How to Make a Salve with Infused Oils

How to Make a Salve with Infused Oils - Plantain Salve

In summer 2009 I posted about my first experiments with common plantain in Grandma Called it “Medicine Leaf” and Real Healing Potions.  Plantain is a common lawn and garden weed.  It has many medicinal properties, which are listed in the previous post, along with instructions for making an oil infusion.  The leaves themselves can be applied directly to the skin, but for ease of use and long term storage, I infuse them in olive oil.

bcartIf you don’t have fresh herbs available, you may infuse a high quality dry herb like those from Mountain Rose Herbs or other medicinal herb suppliers.  Fresh is best, but sometimes you need to get creative.  If you choose to purchase through my site, I received a small affiliate payment at no extra cost to you.  Thank you! [Read more…]

Queen Anne’s Lace – Weekly Weeder #6

Queen Anne's Lace - Daucus Carota - Weekly Weeder #6

Today’s featured weed is Queen Anne’s Lace, Daucus Carota

Queen Anne’s lace is also known as Wild Carrot, Bird’s Nest Weed, Bee’s Nest, Devils Plague, garden carrot, Bird’s Nest Root, Lace Flower, Rantipole, Herbe a dinde and Yarkuki.

The World Carrot Museum states that the name “‘Herbe a dinde’ derives from its use as a feed for young turkeys – dinde.”  (Personally, I’d never heard of that name before.  Maybe it’s a UK thing?)   The Woodrow Wilson Foundation Leadership Programs for Teachers cites the origin of the name as follows:  “Queen Anne’s Lace is said to have been named after Queen Anne of England, an expert lace maker.  When she pricked her finger with a needle, a single drop of blood fell into the lace, thus the dark purple floret in the center of the flower.”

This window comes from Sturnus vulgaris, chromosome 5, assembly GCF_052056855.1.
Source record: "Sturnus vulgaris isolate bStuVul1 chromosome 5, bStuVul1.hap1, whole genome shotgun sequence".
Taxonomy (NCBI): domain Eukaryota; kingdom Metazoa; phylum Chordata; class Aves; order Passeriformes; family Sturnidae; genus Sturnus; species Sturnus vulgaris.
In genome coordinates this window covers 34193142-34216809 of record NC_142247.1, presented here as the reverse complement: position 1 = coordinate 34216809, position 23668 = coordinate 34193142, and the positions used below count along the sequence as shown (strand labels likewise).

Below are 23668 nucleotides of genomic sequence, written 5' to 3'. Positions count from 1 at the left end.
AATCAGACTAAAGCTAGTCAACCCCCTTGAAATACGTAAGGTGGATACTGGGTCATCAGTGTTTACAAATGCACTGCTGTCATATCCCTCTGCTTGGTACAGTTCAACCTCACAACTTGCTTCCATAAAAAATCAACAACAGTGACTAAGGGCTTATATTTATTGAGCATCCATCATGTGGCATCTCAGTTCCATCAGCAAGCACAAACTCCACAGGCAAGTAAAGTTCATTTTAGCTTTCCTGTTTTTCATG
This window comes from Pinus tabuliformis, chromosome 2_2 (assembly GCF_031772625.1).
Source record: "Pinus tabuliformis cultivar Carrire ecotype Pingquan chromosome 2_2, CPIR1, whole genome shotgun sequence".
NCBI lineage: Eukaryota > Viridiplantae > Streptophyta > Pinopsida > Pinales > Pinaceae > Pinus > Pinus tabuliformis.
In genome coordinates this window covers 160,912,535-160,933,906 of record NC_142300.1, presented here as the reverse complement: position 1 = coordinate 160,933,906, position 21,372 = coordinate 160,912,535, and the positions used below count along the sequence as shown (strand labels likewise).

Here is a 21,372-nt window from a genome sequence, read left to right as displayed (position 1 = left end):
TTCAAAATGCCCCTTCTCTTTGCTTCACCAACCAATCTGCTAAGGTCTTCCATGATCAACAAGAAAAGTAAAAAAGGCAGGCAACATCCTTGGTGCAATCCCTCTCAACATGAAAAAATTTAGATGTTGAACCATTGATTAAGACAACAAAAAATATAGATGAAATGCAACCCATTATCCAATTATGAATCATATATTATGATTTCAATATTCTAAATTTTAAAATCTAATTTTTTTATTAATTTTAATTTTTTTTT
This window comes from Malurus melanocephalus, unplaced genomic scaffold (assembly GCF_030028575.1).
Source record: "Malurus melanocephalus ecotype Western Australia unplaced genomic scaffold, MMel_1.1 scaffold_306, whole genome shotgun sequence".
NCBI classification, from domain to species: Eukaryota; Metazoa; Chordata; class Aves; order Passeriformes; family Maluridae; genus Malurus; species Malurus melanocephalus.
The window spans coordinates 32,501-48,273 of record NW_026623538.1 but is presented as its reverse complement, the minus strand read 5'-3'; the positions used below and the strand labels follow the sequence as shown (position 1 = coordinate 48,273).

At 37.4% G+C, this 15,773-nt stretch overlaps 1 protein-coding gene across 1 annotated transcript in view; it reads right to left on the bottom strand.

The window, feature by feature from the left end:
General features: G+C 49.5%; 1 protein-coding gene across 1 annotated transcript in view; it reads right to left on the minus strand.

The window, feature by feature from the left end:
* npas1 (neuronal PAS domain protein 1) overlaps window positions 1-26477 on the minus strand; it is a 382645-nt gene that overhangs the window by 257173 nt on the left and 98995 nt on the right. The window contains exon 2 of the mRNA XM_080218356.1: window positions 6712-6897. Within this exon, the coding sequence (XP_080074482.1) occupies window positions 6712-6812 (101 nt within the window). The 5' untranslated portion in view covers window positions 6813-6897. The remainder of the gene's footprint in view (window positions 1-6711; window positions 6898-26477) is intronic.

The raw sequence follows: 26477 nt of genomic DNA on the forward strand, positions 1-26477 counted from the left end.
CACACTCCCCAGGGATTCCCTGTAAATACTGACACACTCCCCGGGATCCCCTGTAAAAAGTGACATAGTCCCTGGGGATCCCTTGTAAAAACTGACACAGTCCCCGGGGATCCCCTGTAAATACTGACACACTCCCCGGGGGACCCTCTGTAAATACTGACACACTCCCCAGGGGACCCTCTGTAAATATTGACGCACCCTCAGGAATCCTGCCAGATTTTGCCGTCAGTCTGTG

[Read more…]

Protect Yourself from Salmonella and E Coli Naturally

Prevent Food Poisoning - Protect Yourself from Salmonella and E Coli Naturally @ Common Sense Homesteading

Are you wondering when the next massive round of food-borne illness will occur?

It seems like every time you turn on the news there’s another food recall.  If you check the FDA food recall list, there are literally dozens of products listed at any given time.  Big gatherings where food sits out for hours – for instance, Superbowl Parties – often end up with people ill from some degree of food poisoning.  There are ways you can help protect yourself from salmonella and e coli naturally. [Read more…]

Chicory – Weekly Weeder #5

Chicory, Chicorium intybus - Weekly Weeder #5

Today’s featured weed is chicory, Chicorium intybus.

Chicory is also known as Blue Sailor, Ragged Sailor, Coffeeweed, Cornflower, Succory, Wild Succory, Garden Endive, Wild Chicory, and Blue Dandelion. [Read more…]